On August 5, Robert Lieber, a professor of government and international affairs at Georgetown University, wrote a letter objecting to Romirowsky's mention of Georgetown. Romirowsky replied on August 6. In the interest of airing both sides of this matter, Campus Watch has agreed to post both letters.
Robert Lieber's letter is immediately below; Romirowsky's letter appears at bottom.
Dear Professor Lieber,
Thank you for your note and comments relating to my recent piece in the Washington Times, "In Academia, hiring Token Jews" at http://www.campus-watch.org/article/id/5433. I am very much aware of your commendable efforts in bringing to Georgetown such pro-Israel Middle East Scholars as Michael Oren and Avi Beker, both of whom who I know and admire on a personal and professional level.
That said, nowhere in my piece do I accuse Georgetown of hiring Israeli scholars for cynical political gain. I only mention Georgetown in the last paragraph as an example to illustrate a larger trend in Middle East Studies:
In Middle East studies, politicized writing and teaching have displaced scholarship, and academic freedom has been redefined as the liberty to dispense with academic standards. Hence, Middle East departments at Columbia, University of Michigan, Georgetown, and elsewhere are populated or even run by individuals like Rashid Khalidi, Juan Cole, and John Esposito. Hiring token Israeli Jews who share their views eliminates debate while providing the illusion of balance.
This simply states that Georgetown, like Columbia and Michigan, has a Middle East Studies department that is "populated or even run by" the men listed, including Esposito. My point is clearly to illustrate that Middle East Studies in North America is a highly politicized, tendentious field.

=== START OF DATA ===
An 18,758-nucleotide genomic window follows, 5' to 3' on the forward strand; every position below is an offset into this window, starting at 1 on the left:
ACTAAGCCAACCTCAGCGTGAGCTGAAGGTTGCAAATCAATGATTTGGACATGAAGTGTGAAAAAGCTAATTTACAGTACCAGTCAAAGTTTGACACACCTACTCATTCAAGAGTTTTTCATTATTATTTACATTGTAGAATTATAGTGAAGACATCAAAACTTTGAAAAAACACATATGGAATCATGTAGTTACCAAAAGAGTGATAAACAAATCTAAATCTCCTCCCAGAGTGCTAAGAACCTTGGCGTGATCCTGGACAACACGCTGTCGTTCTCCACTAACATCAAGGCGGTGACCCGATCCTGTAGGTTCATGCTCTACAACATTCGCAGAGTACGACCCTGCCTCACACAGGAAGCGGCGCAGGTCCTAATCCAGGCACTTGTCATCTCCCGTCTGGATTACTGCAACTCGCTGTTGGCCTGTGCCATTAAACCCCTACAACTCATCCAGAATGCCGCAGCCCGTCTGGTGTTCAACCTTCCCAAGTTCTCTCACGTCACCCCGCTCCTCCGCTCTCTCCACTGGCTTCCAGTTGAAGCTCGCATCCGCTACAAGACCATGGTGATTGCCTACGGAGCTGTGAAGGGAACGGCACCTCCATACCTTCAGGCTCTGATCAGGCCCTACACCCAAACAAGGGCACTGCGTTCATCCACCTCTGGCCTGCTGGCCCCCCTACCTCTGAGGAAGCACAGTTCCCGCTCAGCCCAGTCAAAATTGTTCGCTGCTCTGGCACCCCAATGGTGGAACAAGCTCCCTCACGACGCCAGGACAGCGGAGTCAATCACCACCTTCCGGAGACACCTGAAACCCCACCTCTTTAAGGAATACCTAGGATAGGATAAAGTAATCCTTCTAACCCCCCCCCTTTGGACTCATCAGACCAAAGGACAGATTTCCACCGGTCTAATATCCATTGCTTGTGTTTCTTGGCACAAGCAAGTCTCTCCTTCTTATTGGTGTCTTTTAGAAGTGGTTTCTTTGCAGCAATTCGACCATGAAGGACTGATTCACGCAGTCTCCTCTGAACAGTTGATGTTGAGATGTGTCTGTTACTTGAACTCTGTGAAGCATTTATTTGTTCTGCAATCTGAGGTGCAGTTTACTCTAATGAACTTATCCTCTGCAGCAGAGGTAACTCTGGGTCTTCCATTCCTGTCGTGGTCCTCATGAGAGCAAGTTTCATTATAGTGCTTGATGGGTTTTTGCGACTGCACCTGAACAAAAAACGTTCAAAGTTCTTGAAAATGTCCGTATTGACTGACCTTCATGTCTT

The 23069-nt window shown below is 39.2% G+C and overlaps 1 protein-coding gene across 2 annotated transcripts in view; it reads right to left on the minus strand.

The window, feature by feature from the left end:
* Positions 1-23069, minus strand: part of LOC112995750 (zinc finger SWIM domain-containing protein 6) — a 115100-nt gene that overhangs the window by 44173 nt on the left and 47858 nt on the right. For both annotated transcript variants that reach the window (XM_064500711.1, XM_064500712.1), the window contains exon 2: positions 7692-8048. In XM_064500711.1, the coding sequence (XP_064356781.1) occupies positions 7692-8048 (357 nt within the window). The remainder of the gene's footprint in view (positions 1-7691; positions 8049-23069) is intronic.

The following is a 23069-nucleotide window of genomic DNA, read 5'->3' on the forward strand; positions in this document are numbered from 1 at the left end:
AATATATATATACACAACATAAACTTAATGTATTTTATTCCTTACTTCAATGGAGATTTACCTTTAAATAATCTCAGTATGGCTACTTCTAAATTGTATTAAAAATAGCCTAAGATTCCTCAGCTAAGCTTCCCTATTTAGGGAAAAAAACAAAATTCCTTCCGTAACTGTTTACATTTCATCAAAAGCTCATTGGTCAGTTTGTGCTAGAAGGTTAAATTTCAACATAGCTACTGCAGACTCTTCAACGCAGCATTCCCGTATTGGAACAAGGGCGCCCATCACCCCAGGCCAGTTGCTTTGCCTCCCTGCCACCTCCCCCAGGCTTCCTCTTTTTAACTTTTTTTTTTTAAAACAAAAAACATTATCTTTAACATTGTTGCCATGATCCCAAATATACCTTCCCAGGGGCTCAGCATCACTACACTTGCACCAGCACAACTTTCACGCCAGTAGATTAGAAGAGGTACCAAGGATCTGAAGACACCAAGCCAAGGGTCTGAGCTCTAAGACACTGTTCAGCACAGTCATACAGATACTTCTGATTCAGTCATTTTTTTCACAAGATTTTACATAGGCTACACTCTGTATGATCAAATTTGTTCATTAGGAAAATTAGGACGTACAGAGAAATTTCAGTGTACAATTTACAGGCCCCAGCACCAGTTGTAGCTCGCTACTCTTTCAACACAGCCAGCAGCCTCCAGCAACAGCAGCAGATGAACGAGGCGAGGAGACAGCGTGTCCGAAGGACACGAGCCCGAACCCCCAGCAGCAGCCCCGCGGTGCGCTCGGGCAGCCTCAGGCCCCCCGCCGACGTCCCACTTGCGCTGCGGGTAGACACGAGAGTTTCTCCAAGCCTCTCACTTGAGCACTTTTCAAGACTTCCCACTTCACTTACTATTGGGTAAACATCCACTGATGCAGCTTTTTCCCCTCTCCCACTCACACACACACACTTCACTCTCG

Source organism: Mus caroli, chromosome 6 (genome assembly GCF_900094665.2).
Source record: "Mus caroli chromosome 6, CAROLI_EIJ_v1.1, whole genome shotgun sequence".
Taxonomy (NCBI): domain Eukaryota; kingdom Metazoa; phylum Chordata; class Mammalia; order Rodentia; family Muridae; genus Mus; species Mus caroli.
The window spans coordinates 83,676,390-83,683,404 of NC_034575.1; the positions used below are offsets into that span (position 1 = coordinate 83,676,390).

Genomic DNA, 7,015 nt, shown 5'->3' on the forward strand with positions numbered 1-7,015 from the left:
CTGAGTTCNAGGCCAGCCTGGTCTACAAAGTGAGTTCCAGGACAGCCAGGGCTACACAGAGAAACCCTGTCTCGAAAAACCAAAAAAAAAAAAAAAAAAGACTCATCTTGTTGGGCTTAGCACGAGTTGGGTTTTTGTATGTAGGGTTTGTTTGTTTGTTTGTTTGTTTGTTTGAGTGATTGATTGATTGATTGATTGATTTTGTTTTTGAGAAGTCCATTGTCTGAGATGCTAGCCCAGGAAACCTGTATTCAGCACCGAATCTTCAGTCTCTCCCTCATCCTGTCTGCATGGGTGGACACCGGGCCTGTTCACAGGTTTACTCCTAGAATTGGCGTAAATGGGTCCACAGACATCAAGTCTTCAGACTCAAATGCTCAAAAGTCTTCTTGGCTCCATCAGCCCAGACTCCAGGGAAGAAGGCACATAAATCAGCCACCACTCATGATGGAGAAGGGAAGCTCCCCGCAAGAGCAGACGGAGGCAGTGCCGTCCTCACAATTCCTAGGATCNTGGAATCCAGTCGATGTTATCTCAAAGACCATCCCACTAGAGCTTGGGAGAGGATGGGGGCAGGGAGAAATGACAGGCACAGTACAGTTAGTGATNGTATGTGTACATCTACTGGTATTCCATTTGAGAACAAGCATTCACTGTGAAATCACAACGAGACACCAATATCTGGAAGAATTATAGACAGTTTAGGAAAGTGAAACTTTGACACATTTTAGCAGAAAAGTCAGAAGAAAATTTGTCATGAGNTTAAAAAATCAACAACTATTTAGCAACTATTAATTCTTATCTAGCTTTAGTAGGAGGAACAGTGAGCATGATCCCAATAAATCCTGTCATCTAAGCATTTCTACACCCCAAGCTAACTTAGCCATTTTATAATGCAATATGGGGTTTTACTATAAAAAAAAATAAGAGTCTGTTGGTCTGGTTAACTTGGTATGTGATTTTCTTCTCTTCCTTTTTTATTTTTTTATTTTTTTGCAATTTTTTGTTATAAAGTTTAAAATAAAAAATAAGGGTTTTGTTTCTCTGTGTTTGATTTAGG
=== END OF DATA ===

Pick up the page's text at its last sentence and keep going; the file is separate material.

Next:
Furthermore, although the steps taken by you and others in the Program for Jewish Civilization are certainly praiseworthy, the subject of my article is Middle East studies and not PJC. And Georgetown's Middle East studies program does indeed have serious problems: the amount of Saudi money that has gone to fund the Prince Alwaleed bin Talal Center for Muslim-Christian Understanding at the Walsh School of Foreign Service has given Esposito, John Voll, and others effective megaphones from which to broadcast their apologias for Islamism and the Saudis. Moreover, the highly politicized scholarship of the individuals associated with the Center for Contemporary Arab Studies at http://views.georgetown.edu/?ViewID=623&CFID=4903721&CFTOKEN=16556710 (which I didn't mention) only strengthens my argument.
My article by no means diminishes what you have already accomplished; I hope you will be able to do much more. I would be more than happy to discuss the above in greater detail and even meet face-to-face when I am next in Washington.